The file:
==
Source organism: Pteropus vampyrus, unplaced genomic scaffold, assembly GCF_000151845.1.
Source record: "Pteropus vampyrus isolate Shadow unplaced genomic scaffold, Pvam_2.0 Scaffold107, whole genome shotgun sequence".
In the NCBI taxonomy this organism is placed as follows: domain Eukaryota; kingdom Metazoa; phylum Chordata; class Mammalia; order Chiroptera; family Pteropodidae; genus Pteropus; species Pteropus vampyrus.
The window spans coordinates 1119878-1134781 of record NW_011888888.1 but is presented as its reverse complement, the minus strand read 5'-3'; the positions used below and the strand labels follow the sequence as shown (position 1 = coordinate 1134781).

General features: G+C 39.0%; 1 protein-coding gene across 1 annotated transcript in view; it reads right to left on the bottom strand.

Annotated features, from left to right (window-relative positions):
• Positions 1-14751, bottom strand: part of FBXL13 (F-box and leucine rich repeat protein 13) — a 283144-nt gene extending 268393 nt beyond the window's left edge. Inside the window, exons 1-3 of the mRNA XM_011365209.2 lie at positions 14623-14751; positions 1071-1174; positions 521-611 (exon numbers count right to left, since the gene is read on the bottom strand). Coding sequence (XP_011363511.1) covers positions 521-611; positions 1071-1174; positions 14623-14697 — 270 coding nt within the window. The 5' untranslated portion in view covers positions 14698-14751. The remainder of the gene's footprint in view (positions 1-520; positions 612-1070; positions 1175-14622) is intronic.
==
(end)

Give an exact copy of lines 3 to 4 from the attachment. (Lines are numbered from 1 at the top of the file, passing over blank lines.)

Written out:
In the NCBI taxonomy this organism is placed as follows: domain Eukaryota; kingdom Metazoa; phylum Chordata; class Mammalia; order Chiroptera; family Pteropodidae; genus Pteropus; species Pteropus vampyrus.
The window spans coordinates 1119878-1134781 of record NW_011888888.1 but is presented as its reverse complement, the minus strand read 5'-3'; the positions used below and the strand labels follow the sequence as shown (position 1 = coordinate 1134781).